‘Pinda Uruliso’ is not a cry from Paschima Vahini

BAPU SATHYANARAYANA writes: Travelling down memory lane in Mysore can be an expensive proposition; there is such a wealth of nuggets that pop up in the windscreen of the mind at every twist and turn.

Unlike now, the music concerts were not held in several halls across the City. There was just one major concert hall, Bidarkrishnappa Ramamandira, and it was where the cultural action was. But the lack of halls did not in any way handicap connoisseurs.

Concerts used to be held in the open near the Aralikatte in Chamarajapuram or in advocate Puttu Rao‘s house.

These open-air concerts had a unique flavour and ambience all their own. People would leisurely amble around and sit on the ground, or on the compound and culverts, savouring divine music from the cream of the cultural ream from cities and towns, near and far.

The open sky, the twinkling stars, the swaying trees, the cool breeze and above all the homely surroundings made it a unique setting.

Like the Tour de France, music came home; we didn’t have to go it.

We used to live on Weaver’s Lane, now called Ram Iyer road in Krishnamurthypuram. The house was situated in front of the present Raghavendra Swamy Mutt. There was a huge open ground with a big drain running across its eastern border.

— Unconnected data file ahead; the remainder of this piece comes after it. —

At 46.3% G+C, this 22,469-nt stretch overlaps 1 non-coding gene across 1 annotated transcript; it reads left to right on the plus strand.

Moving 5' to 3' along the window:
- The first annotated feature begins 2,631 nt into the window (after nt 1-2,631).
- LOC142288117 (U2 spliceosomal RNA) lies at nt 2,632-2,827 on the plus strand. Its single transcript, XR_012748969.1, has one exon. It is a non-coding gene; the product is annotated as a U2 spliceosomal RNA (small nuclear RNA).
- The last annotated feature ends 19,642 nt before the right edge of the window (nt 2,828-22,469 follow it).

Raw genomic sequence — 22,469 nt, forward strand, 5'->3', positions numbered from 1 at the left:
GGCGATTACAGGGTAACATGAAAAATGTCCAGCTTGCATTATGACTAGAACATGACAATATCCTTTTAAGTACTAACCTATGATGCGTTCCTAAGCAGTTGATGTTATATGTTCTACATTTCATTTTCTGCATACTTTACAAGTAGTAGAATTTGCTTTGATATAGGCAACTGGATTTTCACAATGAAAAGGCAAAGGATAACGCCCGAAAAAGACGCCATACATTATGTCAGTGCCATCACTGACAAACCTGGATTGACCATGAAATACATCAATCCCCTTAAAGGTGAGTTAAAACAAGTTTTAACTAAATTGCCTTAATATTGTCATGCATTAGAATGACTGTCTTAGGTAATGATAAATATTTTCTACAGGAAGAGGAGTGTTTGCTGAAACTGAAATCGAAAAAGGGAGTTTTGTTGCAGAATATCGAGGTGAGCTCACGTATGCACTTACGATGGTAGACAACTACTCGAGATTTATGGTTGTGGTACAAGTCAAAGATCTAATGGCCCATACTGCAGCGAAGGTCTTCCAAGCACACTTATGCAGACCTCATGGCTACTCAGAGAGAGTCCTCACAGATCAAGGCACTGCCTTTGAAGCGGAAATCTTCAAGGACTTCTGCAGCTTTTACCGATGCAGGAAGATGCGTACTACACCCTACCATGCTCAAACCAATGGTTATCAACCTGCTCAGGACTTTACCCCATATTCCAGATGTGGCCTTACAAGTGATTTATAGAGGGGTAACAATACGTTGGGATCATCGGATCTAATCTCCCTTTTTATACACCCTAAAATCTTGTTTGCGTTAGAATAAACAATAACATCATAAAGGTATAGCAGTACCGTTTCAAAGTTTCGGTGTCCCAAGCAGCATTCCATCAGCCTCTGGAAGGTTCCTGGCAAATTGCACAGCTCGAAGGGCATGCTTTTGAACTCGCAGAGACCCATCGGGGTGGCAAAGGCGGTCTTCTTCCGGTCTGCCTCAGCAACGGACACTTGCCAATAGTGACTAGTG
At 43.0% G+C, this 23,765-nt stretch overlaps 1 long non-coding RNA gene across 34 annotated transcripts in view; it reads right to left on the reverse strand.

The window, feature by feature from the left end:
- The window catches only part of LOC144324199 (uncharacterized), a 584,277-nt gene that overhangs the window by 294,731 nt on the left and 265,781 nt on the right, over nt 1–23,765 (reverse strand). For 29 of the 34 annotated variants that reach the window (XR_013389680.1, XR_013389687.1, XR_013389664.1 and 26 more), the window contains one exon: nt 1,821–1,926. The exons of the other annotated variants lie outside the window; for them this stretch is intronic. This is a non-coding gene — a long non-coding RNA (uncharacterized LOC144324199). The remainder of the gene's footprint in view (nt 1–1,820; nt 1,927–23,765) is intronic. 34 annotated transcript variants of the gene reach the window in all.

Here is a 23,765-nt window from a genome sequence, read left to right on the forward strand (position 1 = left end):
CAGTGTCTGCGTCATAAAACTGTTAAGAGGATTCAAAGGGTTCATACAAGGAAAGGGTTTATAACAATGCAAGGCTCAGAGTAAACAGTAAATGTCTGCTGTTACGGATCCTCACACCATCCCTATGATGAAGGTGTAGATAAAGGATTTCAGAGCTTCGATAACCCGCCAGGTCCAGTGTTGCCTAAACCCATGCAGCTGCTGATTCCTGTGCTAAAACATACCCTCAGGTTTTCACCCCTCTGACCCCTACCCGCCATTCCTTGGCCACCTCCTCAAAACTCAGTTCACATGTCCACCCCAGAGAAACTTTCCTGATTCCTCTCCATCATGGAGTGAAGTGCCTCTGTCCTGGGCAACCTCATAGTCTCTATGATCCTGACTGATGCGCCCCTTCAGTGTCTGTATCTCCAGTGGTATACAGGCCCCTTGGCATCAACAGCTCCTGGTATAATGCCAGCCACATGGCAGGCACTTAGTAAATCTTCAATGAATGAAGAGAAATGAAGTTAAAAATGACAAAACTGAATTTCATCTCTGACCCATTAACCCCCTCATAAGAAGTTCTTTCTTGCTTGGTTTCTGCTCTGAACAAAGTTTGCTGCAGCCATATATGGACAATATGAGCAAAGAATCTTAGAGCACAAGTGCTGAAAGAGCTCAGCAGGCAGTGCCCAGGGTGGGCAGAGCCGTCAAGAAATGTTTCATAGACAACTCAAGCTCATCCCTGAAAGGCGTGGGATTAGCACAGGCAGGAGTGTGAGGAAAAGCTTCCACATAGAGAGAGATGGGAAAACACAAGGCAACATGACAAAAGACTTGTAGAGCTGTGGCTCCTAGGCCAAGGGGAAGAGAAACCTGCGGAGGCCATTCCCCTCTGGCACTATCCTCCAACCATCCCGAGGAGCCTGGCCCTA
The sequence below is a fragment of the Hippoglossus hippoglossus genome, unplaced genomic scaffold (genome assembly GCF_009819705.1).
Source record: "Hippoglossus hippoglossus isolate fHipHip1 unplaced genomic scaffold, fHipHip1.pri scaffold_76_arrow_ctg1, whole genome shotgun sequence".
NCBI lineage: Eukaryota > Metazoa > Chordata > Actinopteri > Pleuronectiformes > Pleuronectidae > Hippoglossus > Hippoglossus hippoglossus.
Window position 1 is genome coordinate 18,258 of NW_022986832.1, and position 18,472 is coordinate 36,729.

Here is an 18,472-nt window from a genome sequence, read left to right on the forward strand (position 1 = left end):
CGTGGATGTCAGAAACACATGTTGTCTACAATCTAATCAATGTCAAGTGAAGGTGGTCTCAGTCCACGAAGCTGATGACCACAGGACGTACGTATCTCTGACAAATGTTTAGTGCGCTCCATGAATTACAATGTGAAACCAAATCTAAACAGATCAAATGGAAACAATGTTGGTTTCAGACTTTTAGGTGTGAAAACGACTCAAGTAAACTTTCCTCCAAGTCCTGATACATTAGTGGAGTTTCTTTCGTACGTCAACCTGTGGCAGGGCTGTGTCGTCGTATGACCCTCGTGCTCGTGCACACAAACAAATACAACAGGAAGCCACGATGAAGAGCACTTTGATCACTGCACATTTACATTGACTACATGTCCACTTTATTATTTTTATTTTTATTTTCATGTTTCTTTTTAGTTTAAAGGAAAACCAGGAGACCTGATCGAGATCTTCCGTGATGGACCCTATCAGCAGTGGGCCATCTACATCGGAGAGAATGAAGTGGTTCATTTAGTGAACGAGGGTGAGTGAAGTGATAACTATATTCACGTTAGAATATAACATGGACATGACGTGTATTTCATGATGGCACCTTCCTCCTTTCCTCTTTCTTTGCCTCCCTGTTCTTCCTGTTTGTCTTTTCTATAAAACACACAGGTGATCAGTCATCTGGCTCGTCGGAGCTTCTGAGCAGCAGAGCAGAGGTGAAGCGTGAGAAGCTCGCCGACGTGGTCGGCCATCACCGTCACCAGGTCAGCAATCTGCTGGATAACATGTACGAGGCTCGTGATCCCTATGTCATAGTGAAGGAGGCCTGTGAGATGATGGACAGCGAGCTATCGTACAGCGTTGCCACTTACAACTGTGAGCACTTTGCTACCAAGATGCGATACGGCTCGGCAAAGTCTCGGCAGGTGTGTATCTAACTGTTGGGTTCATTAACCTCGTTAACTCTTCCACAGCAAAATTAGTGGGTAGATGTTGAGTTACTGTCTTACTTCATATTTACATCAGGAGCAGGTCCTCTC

Our house used to serve as the cricket pavilion and teams from Bangalore used to come and play with local boys.

The open ground was called Oval Grounds. It was the venue for kho-kho, football, chinni dandu. On any evening one could see all games being played in different parts of the ground. Whenever somebody completed 25 runs we used to shout quarter-century “up”; similarly half-a-century “up” on completion of fifty.

Exhortations to the bowlers was dime a dozen from catch-ball haako or pinda uruliso!

Back in those days, the electricity authorities used to switch off all the lights across the city for about a second or so exactly at 9 pm. I don’t know when the practice was started or why. At least it served to make us aware of the time.

Night time was the most precarious time for us, young boys. We used to be mortally afraid of the police catching us cycling without light during nights. Despite our trying to dodge them, we would hear an whistle emerging from nowhere, invariably from the conservancy road.

Every cycle was expected to have a dynamo by a contraption pressed against the running wheel which would produce direct current, lighting the bulb. In the absence of it, we would carry a torch or a lighted candle firmly struck in sand in a paper pouch and precariously held in one hand while steering with the other.

My other memory is of children in virtually every house where we stayed staging dramas, mostly historical, at home.

A makeshift stage would be erected in the hall (or drawing room as they are called now), usually the biggest in the house, with an apology for the screen made up of sarees or bedsheets hanging from the string put across tied to the nails in the wall.

Neighbours used to be invited and it was such a delight to see everyone enjoying the fare. It was an age of simplicity, and the contrast is stark as we see modern-day children with their video games and computers and play stations.

And still finding it difficult to while away their time without getting bored.